“I became a mentor two years ago. I had set myself some challenges for the new year and volunteering was one of them. I had no idea where I should volunteer but when I heard about the mentoring opportunity at YMCA Kirkcaldy, I decided to go for it.
I had a great relationship with my first mentee but after my son passed away, I felt I had to stop volunteering for a few months.
My new mentee’s family life is chaotic. She’s quiet and withdrawn. It’s often challenging to engage with her because she isn’t very responsive. Sometimes, I turn up and nobody’s home or she doesn’t answer phone calls or messages.
But I keep engaging with her because I know that eventually I’ll get a response. I know she has no one else to turn to, so I have to keep showing up.
Recently, I’ve had a bit of a breakthrough with her and that has meant a lot to me.
Last November, Linda, the Mentoring Programme Manager, phoned me to let me know that she had put me down for an award and that I had won. At first, I thought I had been just been selected out of our group of mentors or within the YMCA. I hadn’t realised this was a national award! I was shocked.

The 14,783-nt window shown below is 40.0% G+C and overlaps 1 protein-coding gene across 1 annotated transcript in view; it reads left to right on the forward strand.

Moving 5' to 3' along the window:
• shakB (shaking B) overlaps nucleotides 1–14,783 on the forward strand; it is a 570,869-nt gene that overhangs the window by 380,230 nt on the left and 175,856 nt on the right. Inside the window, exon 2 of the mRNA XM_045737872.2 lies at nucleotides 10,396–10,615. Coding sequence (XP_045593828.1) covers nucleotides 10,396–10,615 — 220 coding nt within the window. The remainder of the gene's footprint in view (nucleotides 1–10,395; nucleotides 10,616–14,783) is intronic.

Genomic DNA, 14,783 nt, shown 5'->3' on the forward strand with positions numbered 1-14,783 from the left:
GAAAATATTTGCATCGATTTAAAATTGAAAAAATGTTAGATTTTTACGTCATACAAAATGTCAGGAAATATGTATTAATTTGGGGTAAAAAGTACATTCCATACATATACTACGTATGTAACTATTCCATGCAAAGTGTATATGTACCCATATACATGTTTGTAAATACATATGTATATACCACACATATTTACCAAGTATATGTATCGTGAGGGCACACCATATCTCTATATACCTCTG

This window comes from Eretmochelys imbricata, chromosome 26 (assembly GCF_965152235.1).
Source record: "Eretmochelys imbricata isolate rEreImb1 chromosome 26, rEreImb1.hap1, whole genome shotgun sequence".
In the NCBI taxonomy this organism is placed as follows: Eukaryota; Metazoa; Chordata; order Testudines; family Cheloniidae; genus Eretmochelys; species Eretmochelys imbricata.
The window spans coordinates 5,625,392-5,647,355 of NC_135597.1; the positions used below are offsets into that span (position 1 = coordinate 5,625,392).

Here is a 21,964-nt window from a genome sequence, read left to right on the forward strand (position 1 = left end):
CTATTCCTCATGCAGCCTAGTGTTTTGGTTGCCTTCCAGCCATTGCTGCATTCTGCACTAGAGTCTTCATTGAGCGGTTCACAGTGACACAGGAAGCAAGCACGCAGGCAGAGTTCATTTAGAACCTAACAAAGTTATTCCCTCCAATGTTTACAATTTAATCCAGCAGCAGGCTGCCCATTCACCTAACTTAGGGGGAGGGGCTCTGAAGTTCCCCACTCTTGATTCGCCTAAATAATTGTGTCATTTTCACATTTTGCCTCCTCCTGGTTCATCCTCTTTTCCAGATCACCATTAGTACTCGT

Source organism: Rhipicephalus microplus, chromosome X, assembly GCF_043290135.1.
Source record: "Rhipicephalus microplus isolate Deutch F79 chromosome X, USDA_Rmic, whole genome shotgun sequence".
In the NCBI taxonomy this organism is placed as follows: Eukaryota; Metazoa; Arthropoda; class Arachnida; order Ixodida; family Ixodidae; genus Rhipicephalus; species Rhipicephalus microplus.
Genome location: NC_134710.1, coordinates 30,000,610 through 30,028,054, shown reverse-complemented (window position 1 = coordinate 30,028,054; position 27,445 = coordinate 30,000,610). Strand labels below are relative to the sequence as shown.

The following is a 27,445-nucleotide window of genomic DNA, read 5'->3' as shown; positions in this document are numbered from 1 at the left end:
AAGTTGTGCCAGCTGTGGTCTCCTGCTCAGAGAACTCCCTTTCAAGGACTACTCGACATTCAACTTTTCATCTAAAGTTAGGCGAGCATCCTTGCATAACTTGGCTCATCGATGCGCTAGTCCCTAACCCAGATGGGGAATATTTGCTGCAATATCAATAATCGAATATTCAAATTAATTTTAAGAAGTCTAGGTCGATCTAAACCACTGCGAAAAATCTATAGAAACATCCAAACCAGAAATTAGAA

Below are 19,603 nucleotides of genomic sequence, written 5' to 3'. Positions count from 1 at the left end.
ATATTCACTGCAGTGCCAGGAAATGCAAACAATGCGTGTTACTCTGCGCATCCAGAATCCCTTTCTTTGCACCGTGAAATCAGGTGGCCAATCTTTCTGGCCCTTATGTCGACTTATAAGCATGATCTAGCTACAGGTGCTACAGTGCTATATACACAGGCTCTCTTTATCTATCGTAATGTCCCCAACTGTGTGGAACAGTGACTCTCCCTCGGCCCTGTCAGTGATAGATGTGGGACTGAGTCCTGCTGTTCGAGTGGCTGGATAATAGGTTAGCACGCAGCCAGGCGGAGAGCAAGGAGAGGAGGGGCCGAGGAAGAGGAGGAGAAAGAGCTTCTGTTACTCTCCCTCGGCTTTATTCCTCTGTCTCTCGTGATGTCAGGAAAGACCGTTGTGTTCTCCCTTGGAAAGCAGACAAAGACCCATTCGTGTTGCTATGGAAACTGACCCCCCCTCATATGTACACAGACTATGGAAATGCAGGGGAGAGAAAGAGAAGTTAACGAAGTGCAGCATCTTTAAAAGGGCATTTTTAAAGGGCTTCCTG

Getting the Mentor of the Year Award was overwhelming because it was on the same week as my son’s death anniversary. But it was also a great encouragement because, in many ways, I felt like I hadn’t accomplished much last year. I’d started back as a student nurse in September but that hasn’t really worked out. So being recognised for the work I do as I mentor means a lot.
Mentoring has given me the chance to be a role model, not just to the young person I mentor but also to my other son. I’ve been encouraging him to go back to work but I felt I could not ask him to do that if I wasn’t getting out there myself.
Committing to being a mentor has been tough at times. I struggle with anxiety and it’s been worse since last year but mentoring has given some structure and purpose to my week. I would encourage anyone to get involved.